Journalist Sues Prosecutor: Claims Medical Marijuana Case Info Wrongfully Withheld

Eric VanDussen, a freelance journalist, filed Freedom of Information Act requests with every prosecutor in the Michigan. He’s looking to learn how each county handles criminal cases that involve registered medical marijuana patients. But not all prosecutors are so forthcoming. (Link to Story)

Rhode Island Looks at Legalizing Marijuana for Recreational Use

Rhode Island would become the first U.S. state to legalize marijuana for recreational use under legislation that would replace criminal penalties for possession with alcohol-style regulation and taxes on America's most widely used illicit drug. Cash-strapped Rhode Island would stand to make tens of millions of dollars off the deal. The legislation would allow individuals to grow up to three marijuana plants, but only if they've paid $100 per plant. Wholesalers would have to pay a $50-per-ounce excise tax, retail licenses would cost $5,000 annually, and all retail marijuana sales would be subject to sales taxes. (Link to Story)

Hemp House Going Up at North Carolina's Lake Junaluska

If you’re looking for a strong, green, energy-efficient building material that’s resistant to pretty much everything, hemp might be your best choice. This is the concept being pitched by Greg Flavall and David Madera, owners of a business called Hemp Technologies. They’re some of the first to build with the material in the United States, where industrial hemp hasn’t seen the rise in popularity it enjoys in other countries, thanks to a federal ban on U.S. production. (Link to Story)
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Hawaii Medical Marijuana Bill Passes Committees with Major Amendments

Hawaii Senate Bill 1458 SD2, which creates medical marijuana compassion centers was heard by the House Committees on Health and Public Safety. The committees passed the bill with major amendments, so now it becomes SB 1458 SD2 HD1. (Link to Story)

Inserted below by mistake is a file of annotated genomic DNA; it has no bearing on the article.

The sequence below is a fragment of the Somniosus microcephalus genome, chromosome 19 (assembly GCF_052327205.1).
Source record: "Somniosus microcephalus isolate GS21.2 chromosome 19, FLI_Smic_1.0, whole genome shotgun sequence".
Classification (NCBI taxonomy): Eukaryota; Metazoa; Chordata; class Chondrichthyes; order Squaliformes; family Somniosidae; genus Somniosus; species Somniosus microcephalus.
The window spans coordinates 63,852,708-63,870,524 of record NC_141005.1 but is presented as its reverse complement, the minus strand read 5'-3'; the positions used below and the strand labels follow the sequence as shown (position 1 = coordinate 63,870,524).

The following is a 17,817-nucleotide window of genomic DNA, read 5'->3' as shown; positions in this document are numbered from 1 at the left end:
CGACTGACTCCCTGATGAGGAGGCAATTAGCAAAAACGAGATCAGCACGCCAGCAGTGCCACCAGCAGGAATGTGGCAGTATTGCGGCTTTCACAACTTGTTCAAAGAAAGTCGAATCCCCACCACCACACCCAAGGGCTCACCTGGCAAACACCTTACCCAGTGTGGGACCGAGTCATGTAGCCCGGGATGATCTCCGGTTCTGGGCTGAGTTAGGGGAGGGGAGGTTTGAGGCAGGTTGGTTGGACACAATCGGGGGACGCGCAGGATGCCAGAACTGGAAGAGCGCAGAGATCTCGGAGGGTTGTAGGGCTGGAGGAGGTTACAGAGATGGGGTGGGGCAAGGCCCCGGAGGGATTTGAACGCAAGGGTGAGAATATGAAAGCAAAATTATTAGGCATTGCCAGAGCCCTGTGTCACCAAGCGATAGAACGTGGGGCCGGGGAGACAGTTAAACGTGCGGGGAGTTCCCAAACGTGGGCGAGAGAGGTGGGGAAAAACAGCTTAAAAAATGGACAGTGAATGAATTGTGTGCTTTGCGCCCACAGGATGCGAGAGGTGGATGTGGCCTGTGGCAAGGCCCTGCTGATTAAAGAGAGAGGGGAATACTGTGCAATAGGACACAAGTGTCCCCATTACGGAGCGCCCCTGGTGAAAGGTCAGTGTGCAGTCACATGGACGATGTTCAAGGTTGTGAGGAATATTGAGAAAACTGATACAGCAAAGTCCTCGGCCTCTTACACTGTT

Inhaled Marijuana May Keep Brain Cancer in Remission

A recent medical case-report highlights a striking association between inhaled Cannabis and anti-tumor effects in young adults with brain cancer. This gives scientists new evidence that the chemical compounds from the Cannabis plant (known as cannabinoids) may have significant anti-cancer effects in humans. (Link to Story)
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Former U.S. Attorney to Speak in Favor of Marijuana Legalization and Taxation Bill

Former federal prosecutor John McKay will join Rep. Mary Lou Dickerson of Seattle in speaking in favor of a bill to legalize and regulate the sale of marijuana in Washington state. (Link to Story)

John Stossel: End the Drug War, Save Black America (Opinion)

John Stossel discusses issues related to the devastating impact the war on drugs has on the black community. (Link to Story)

Three Medical Marijuana Dispensaries Chosen to Operate in Rhode Island

The long-awaited decision on medical marijuana dispensaries was announced with the Department of Health selecting three applicants, the maximum permitted under state law. They are: Summit Medical Compassion Center in Warwick, The Thomas C. Slater Compassion Center in Providence, and Greenleaf Compassionate Care Center in Portsmouth. (Link to Story)

Obama Sends Drones to Fight Failed Mexican Drug Prohibition War

The Obama administration has been sending drones deep into Mexican territory to gather intelligence. The American assistance has been kept secret because of legal restrictions in Mexico and the heated political sensitivities there about sovereignty. (Link to Story)

Washington State Should Improve Protections for Medical Marijuana Patients and Suppliers (Editorial)

The Seattle Times editorial board reiterates its support for Senate Bill 5073, to expand the protection for medical marijuana users and their suppliers. (Link to Story)

New York Spends $75 Million a Year on Marijuana Arrests Though It's Not Technically a Crime

New York spends $75 million a year to lock up people caught with marijuana, a new study says, even though it's not technically a crime. The report by the Drug Policy Alliance says the NYPD spends that much on 50,000 annual marijuana arrests, in which 86% of those arrested are black or Latino. State law requires people carrying small amounts of marijuana to receive the equivalent of a traffic ticket, but critics say the NYPD arrests and jails them anyway - hurting their job and life prospects. (Link to Story)

Shocking: US Federal Agency Armed Mexican Drug Lords -- May Have Led to More Than a Thousand Deaths

A Bureau of Alcohol, Tobacco, and Firearms operation allowed guns to be trafficked south of the border with the hope that they would lead to high-level drug trafficking organization operatives. Special Agent John Dodson — the program’s whistle blower — said that he found it morally reprehensible, pointing out that it might have led to the death of over a thousand people. (Link to Story)